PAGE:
“Did you hear? The Red Hot Chili Peppers are playing Spring Fling!”

“No way! I heard that Dave Matthews was coming and that Aerosmith might drop by.”

Sound familiar? Every year, rumors similar to the ones above trickle through the undergraduate body like the flu, and hope blossoms that Yale secretly decided to spend 0.009 percent of its $11 billion endowment to bring a big-name band to Yale. And every year — unlike the flu — it does not happen. Take this year’s band, Guster, for example – a band that sold out before they had anything to sell. Even during the Tercentennial, when Yale spent G-d knows how much on a 300-pound cake and gigantic blowup bulldog, we got Ben Harper. Harper was a decent choice, but when one friend passed along the rumor that for just another $5,000 we could have booked Tom Petty, he piqued my interest. And Guster? Come on.

What, I wondered, would it take to bring a big-name band to Yale?

The YCC discovered the answer last year when the administration agreed to pay whatever it cost to bring in a famous name in honor of the Tercentennial. Alas, despite calls from influential administrators, U2, the Red Hot Chili Peppers, Dave Matthews, and a short list of others, would not come.

“I am not really sure how close we ever were [to booking them],” Libby Smiley ’02, last year’s YCC president, said. “It was just sort of a matter of when we would ask the bands; they were either not available, or they were not interested.” Thus, the YCC this fall got the Counting Crows, who were pricey and relatively popular, but did not break the bank.

Last year’s experience begs the question: is it simply unreasonable for students to expect to see a big-name band at Yale?

Yes and no. Besides Tibetan freedom, famous bands are motivated by one thing: money. Yale has plenty of that, and even when it doesn’t have a tercentennial-sized excuse to shell out, there may be ways of getting around that issue. With U2, however, prestige and sheer desire enter the picture as well. At the same time that Yale administrators were trying to call Bono and friends over the past year, U2’s agent was making plans to play in front of millions at the Super Bowl. While Yale may offer a certain inherent academic attraction to some musicians, especially those like U2 who play for human rights causes and enjoy forums where they can trumpet their views, the Superdome beats Old Campus any day.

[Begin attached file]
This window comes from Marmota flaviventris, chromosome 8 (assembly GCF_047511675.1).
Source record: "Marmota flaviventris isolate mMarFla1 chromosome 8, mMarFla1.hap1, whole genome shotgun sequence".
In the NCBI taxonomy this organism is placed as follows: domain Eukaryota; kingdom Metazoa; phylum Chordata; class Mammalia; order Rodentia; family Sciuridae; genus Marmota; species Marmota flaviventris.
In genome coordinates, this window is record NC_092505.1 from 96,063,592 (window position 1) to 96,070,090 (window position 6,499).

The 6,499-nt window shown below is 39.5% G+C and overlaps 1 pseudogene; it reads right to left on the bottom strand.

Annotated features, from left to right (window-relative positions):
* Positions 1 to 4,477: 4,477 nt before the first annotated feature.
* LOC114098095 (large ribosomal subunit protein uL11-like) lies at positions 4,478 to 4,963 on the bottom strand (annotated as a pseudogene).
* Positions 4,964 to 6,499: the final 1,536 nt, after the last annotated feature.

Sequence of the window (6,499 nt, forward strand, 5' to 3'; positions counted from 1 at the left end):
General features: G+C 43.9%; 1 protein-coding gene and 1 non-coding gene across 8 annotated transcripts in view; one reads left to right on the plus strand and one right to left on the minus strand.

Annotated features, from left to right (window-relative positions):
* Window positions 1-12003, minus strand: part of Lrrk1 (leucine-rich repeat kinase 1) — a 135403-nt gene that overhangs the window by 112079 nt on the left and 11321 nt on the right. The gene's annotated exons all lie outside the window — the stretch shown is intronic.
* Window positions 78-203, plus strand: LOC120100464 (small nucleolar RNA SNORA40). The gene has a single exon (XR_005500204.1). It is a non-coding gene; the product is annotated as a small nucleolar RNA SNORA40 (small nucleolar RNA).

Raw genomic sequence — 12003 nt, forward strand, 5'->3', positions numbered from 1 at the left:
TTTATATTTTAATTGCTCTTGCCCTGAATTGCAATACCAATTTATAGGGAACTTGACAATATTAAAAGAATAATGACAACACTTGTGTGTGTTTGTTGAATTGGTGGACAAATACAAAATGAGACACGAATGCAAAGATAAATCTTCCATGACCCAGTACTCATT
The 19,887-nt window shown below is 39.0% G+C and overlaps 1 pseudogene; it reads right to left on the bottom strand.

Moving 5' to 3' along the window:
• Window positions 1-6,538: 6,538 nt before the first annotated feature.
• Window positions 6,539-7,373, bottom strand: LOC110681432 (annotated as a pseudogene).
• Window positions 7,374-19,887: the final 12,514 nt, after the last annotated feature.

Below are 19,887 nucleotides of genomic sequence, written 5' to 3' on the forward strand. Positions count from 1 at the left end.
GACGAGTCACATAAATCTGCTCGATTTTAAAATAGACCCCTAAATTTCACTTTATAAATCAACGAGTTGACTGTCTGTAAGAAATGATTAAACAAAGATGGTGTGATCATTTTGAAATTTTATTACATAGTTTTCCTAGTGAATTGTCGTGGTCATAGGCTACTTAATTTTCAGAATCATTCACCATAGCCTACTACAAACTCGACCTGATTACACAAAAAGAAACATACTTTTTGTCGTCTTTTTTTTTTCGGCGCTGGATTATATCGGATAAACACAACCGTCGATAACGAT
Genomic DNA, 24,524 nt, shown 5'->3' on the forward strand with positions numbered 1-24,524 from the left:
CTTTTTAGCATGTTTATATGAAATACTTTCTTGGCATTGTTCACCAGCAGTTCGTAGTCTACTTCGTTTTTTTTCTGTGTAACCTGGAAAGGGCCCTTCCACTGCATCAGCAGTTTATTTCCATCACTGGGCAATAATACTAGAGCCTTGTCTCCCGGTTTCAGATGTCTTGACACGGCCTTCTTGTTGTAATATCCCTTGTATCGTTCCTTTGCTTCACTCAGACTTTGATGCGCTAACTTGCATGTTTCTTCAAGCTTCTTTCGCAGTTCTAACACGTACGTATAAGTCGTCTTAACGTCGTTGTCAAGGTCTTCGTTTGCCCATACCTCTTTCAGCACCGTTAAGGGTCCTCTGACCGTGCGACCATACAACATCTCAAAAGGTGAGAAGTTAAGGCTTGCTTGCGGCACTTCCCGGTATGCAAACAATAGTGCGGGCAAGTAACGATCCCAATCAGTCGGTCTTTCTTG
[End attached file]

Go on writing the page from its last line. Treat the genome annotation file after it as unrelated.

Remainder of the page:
Still, Yale has one venue that could potentially stage a major concert. What if, instead of having spring fling on Old Campus, the YCC put on a festival out on the intramural fields and then had a real concert in the Yale Bowl? The show would be free for Yale students, but a regular concert with standard ticket prices for the general public. That would solve monetary and venue issues that severely impede a big band from coming to Old Campus.

“In theory, people are not opposed to that,” said Nina Glickson, assistant to president Levin, who added that variations of the Bowl option have been discussed in the past, but nobody has seriously looked into making it work. Among other obstacles, a contract exists with the surrounding neighborhood that prohibits concerts at the Bowl, and a tremendous community outreach effort had to go into the tercentennial extravaganza this past fall.